What Should We Make of Personality Disorders?

What does the average pastor do when confronted with someone who exhibits troubling behavior that disrupts relationships and creates bedlam in the church? Unfortunately, because training for these types of issues is minimal, the response can create more problems. These types of inflexible thinking and behaviors have been placed into a modern category called Personality Disorders.

What is a personality disorder? Here is a definition from Chuck DeGroat’s book, Toughest People to Love:

Experts define a personality disorder as an "enduring pattern of inner experience and behavior that deviates markedly from the expectation of the individual’s culture, is pervasive and inflexible, has an onset in adolescence or early adulthood, is stable over time, and leads to distress or impairment." In theological terms, personality disorders reflect that long-term and chronic relational pattern Martin Luther describes as "homo incurvatus in se" – "people turned in on themselves (p. 46)."

Another way of defining these patterns is found in Allen Frances’ book Essentials of Psychiatric Diagnosis: Responding to the Challenges of DSM-5:

Our characters strongly influence our fate. How we see the world and respond to it very much determines how the world sees and responds to us. “Personality” is an enduring pattern of thinking, feeling, interacting, and behaving that is who we are; it provides the texture of our relations with other people. Personality Disorders cause vicious cycles of negative expectation and self-fulfilling prophecies. Normal personality traits become Personality Disorders when they are inflexible and make people unable to adapt to the needs of the moment. The diagnosis of a Personality Disorder is made only if the resulting problems cause clinically significant distress or impairment (p.131).

Note the emphasis on inflexible and unable to adapt. For someone with a personality disorder, their normal personality has been geared to see and do life through a single lens (schemas) which incapacitates them from thinking and behaving differently according to the situation. The cause is not fully known, but most say that it is a combination of biological and situational factors. Situational factors can include some kind of childhood trauma.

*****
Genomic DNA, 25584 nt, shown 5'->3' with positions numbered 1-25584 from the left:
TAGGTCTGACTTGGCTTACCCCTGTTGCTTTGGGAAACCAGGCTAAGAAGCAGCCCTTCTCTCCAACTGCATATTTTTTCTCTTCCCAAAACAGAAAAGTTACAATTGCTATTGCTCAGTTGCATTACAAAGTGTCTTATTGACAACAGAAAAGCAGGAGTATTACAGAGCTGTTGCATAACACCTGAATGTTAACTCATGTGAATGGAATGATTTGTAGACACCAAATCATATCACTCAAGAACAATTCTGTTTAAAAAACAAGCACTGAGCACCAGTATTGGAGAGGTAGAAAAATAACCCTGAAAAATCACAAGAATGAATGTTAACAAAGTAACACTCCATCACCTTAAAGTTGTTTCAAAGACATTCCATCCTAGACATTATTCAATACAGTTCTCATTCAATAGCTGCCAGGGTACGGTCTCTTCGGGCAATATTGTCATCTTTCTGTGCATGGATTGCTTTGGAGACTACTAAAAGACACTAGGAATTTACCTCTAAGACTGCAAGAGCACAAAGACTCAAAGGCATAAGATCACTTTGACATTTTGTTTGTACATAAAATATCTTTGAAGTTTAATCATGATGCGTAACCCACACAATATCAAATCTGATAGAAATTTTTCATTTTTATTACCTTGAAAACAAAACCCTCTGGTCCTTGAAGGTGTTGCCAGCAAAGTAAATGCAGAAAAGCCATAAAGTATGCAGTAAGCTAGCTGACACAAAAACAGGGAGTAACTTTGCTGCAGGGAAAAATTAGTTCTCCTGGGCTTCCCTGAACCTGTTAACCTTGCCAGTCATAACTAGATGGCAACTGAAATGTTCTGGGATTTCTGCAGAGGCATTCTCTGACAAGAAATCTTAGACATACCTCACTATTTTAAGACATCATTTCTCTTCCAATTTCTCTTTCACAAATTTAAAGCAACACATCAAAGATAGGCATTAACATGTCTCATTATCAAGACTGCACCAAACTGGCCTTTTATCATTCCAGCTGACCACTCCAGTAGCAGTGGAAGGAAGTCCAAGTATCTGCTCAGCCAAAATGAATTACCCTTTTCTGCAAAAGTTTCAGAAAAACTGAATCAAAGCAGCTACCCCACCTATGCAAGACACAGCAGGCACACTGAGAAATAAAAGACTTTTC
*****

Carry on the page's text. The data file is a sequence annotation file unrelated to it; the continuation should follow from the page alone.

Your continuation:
Frances offers a very simple but helpful diagnostic question to determine if you or another person suffers with a Personality Disorder:

“Do you have a style of doing things and relating to people that gets you into the same kind of mess over and over again?”

The DSM-4-TR has 3 clusters that I find more helpful than the more current DSM-5:

  • Cluster A. Odd/Eccentric: paranoid, schizoid, and schizotypal personality disorders.
  • Cluster B. Dramatic/Emotional/Erratic: antisocial, borderline, narcissistic, and histrionic personality disorders.
  • Cluster C. Anxious/Fearful: avoidant, dependent, obsessive-compulsive personality disorders.

These were classified as Axis II disorders along with the developmental disorders. The most recent DSM-5 offers 12 different types of Personality Disorders:

  1. Borderline Personality Disorder
  2. Antisocial Personality Disorder
  3. Narcissistic Personality Disorder
  4. Histrionic Personality Disorder
  5. Obsessive-Compulsive Personality Disorder
  6. Avoidant Personality Disorder
  7. Dependent Personality Disorder
  8. Paranoid Personality Disorder
  9. Schizoid Personality Disorder
  10. Schizotypal Personality Disorder
  11. Personality Disorder Due to Another Medical Condition
  12. Unspecified Personality Disorder

Allen Frances also provides a basic definition and description of each that is worth considering. The ultimate goal is not to find labels for people but to understand them so that you might engage in skillful ministry.

The Implications for Local Church Ministry

It doesn’t take long to serve in a leadership capacity in ministry to see these traits in certain congregants. Statistics reveal that about 10% of the population fit the various categories of personality disorders. That means that leaders need to be exposed to and aware of these various forms of struggle. It is necessary to be aware of these issues because, unfortunately, it is not uncommon for these individuals to do great harm in churches, either as leaders or attenders.

In DeGroat’s book, he highlights four of the personality disorders that are most troublesome and are often the reason many leave the ministry (p. 46-47). They include Narcissistic, Borderline, Obsessive-Compulsive and Histrionic Personality Disorders. Below are DeGroat’s descriptions of each:

Borderline Personality Disorder: the volunteer who spent years praising and supporting you, only to viciously turn on you, sending critical emails to everyone in the church.

Obsessive-Compulsive Personality Disorder: the nagging parishioner who gives a lot but pesters you with daily emails asking for specific details about the organization’s accounting. She is unable to see her own obsessiveness or to realize that her emails cause you anxiety and give you heartburn.